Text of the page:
But to opponents of the transgender healthcare rule, it constitutes an unprecedented new mandate for health providers and insurers to supply treatments to which they are opposed.
Because the requirement isn't spelled out in the text of the healthcare law, the plaintiffs hope that appointees of President-elect Trump might supply an exemption or do away with the requirement entirely.
"We're hopeful for a positive change with a new administration, but we're prepared to continue the battle," said Doug Wilson, chief executive of the Catholic Benefits Association.
It's not clear how Trump might approach LGBT rights, as he's under pressure from his party to take a conservative stance but has expressed support for the community. After the June shooting at an Orlando gay nightclub, Trump argued that he would do more to protect gays and lesbians than his presidential opponent Hillary Clinton.
But incoming Health and Human Services Secretary Tom Price will have closer proximity to the requirement, as it was finalized by the agency he will lead. And Price has expressed opposition to new allowances for transgender Americans. Earlier this year, Price called President Obama's guidelines allowing transgender students to use the bathroom that correspond to their gender identity instead of their biological sex "absurd."
Once Price takes office, he could put in motion the rule-making process to revise the way HHS interprets the healthcare law's anti-discrimination provision. That process can take months, but it ultimately could hand the rule's challengers what they're looking for without depending on the courts.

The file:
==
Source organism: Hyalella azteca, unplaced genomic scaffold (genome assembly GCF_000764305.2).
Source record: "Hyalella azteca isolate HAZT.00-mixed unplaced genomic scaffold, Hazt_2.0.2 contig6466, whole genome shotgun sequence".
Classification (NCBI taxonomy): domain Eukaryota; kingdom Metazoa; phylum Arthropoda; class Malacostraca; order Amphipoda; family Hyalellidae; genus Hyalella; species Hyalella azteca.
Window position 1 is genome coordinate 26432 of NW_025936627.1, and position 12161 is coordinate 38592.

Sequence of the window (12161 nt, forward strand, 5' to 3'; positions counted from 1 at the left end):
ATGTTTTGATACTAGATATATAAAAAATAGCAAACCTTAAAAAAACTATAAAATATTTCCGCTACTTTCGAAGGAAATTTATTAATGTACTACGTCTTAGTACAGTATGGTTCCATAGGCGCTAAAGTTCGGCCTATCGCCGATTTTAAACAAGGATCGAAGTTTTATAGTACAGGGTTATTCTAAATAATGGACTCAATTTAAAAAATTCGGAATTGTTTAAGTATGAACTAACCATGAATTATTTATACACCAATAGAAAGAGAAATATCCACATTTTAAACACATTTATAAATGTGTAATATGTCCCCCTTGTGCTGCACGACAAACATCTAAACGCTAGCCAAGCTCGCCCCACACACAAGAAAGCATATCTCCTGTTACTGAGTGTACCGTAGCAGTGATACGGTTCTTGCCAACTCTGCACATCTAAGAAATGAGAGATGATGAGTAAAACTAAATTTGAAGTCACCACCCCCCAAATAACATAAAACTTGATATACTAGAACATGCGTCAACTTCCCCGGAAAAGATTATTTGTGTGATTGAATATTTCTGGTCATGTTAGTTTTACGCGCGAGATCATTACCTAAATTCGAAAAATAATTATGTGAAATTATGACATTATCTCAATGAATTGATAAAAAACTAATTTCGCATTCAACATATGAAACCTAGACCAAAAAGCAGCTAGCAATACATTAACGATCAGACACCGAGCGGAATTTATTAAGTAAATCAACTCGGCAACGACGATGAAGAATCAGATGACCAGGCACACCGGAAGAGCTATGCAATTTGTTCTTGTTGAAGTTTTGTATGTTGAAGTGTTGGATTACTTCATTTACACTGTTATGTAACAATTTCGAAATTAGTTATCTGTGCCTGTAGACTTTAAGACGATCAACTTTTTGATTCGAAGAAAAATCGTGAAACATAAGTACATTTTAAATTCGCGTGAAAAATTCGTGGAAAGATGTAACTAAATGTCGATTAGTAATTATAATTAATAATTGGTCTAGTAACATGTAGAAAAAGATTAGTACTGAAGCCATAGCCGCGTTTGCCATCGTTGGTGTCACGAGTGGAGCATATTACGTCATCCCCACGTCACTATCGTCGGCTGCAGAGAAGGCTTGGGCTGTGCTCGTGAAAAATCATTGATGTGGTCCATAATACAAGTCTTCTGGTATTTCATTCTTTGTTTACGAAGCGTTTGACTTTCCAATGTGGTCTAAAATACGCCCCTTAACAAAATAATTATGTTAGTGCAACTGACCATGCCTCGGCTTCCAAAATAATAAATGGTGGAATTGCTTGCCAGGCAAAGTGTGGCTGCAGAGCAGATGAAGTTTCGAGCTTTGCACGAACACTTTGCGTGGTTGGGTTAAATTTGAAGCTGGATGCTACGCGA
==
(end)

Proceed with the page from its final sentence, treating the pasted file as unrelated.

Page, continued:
Incoming Attorney General Jeff Sessions also could influence the issue, as his agency could refrain from appealing if the courts strike the rule. And Vice President-elect Mike Pence, who already has said he and Trump will withdraw the federal guidance about transgender students, also may weigh in.
A number of House Republicans have pushed back against the rule, writing in an October letter to HHS that it could require doctors to violate their "best medical judgment."
"This rule for the first time in history requires doctors to perform gender transition procedures or treatments on patients including children, even if the doctor believes the procedure could be harmful," Rep. Joe Pitts, R-Pa., and 46 other lawmakers wrote.
But several medical associations, including the American Medical Association, have expressed support for the requirements, saying they will help a population that has long experienced discrimination.
"We believe the proposed rule will assist some of the populations that have been most vulnerable to discrimination, such as lesbian, gay, bisexual and transgender individuals ... and will better help provide those populations equal access to health care and health coverage," the group wrote in a comment letter on the rules before they were finalized.